Bleeding

Bleeding is a common complication within the first 24-48 hours. In performing surgery we must cut the blood-vessels too. First we burn the vessel together at two close together points with special electric tweezers (this is called coagulation: almost sealing the opening of the vessel similar to welding). We make the incision between the seals. This procedure should prevent bleeding during the surgery. However, it can happen that after the closure of the wound, these vessels may open and bleed causing haematoma. If this bleeding is small the vessels soon coagulate and the haematoma is absorbed. However, heavy bleeding may cause swelling and tightening; we cannot count on the excess being absorbed. In this case the wound should be opened, the clot removed, and the source of the bleeding closed.

Haematoma can be the source of several problems:

Bleeding pressing the tissues is a serious problem in closed areas; the consequent swelling constricts blood vessels and circulation becomes slower. Oxygen and nutrients may be unable to reach bodily cells and excreta and poison accumulates. This leads to skin and tissue necrosis. If the haematoma is not too large, then it may not be necessary to remove it, but it can still be a danger due to the risk of infection. Sometimes this may lead to capsule formation with breast implants. However, if we open the wound again the possibilities of infection are obviously greater.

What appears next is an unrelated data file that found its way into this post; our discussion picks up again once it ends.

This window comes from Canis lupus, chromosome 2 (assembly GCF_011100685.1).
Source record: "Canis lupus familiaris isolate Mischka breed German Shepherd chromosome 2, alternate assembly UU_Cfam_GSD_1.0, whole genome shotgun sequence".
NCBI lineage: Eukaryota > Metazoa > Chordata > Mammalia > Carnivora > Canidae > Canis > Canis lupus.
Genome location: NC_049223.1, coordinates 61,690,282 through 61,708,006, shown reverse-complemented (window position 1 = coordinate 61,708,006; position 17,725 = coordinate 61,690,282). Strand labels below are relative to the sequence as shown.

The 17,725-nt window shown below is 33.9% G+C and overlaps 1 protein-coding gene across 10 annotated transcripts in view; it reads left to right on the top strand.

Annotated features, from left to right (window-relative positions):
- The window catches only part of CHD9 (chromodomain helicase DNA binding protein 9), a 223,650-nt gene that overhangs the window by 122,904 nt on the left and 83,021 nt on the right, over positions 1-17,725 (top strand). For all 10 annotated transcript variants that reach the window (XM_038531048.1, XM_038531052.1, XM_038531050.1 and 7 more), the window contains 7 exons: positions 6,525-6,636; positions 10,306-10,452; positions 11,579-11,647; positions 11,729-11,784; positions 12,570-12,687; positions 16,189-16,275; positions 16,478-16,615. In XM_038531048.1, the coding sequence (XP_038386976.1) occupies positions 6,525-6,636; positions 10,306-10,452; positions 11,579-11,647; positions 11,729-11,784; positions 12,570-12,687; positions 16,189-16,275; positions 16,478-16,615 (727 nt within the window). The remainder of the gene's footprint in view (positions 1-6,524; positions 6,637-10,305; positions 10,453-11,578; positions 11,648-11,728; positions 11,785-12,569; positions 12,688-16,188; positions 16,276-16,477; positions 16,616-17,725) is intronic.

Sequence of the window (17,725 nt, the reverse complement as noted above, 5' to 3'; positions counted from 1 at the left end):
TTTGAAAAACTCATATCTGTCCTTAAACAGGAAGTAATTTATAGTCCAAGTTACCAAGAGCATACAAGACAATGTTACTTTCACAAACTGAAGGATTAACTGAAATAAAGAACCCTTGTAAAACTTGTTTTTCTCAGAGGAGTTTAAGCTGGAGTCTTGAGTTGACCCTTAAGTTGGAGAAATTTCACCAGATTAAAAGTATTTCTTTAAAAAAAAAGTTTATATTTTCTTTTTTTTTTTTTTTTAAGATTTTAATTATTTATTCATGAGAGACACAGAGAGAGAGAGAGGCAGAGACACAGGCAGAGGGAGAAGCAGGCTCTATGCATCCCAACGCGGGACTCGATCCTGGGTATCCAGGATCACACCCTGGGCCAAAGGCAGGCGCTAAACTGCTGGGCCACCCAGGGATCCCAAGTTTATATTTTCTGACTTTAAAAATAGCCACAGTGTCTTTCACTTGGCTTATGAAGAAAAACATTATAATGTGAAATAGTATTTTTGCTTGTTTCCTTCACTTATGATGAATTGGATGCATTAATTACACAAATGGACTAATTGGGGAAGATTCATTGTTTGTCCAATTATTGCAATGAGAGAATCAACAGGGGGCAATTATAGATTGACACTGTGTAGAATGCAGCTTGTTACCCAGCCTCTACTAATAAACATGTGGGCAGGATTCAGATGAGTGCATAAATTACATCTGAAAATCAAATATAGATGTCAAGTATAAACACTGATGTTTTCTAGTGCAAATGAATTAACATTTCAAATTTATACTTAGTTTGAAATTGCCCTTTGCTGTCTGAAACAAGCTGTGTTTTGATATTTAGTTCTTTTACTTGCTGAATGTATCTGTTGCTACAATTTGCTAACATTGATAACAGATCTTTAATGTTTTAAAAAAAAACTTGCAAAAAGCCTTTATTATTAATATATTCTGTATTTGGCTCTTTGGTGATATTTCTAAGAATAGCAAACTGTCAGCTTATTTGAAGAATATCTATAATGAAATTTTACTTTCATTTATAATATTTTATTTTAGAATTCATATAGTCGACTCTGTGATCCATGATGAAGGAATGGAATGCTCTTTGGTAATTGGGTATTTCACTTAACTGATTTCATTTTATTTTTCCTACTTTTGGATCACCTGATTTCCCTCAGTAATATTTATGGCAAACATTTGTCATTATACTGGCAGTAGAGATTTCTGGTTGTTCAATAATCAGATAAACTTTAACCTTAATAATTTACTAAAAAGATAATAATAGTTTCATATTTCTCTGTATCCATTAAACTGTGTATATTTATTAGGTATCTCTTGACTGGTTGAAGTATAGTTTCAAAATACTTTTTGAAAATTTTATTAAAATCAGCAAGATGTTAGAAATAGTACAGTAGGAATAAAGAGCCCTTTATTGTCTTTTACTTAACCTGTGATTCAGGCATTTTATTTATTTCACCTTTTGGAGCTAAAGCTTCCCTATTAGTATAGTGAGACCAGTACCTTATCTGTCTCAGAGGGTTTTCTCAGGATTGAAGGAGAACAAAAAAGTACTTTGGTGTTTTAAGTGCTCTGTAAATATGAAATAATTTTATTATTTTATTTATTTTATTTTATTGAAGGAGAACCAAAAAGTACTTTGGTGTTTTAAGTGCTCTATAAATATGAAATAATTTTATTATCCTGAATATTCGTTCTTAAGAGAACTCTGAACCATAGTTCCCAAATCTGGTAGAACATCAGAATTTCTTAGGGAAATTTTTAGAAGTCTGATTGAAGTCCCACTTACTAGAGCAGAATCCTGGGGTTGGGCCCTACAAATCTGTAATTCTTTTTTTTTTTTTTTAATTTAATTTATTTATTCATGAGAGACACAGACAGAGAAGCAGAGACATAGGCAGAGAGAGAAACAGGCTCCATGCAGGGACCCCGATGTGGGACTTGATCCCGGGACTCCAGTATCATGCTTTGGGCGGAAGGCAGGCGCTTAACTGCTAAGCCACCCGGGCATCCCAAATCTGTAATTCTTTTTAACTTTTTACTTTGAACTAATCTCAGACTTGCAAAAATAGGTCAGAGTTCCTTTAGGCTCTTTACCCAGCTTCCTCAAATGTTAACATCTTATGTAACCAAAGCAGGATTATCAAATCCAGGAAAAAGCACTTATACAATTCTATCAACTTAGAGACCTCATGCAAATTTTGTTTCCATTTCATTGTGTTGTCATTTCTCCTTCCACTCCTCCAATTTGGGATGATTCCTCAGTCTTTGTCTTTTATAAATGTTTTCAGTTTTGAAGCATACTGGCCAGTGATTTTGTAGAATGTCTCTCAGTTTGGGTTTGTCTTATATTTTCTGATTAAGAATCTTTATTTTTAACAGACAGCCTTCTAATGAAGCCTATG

There can be borderline cases, when it is difficult to determine whether it is better to remove the clot risking further surgery, or to wait and see if it is absorbed naturally. Either choice could involve a level of risk. The surgeon must decide what he believes to be the safest path on an individual basis.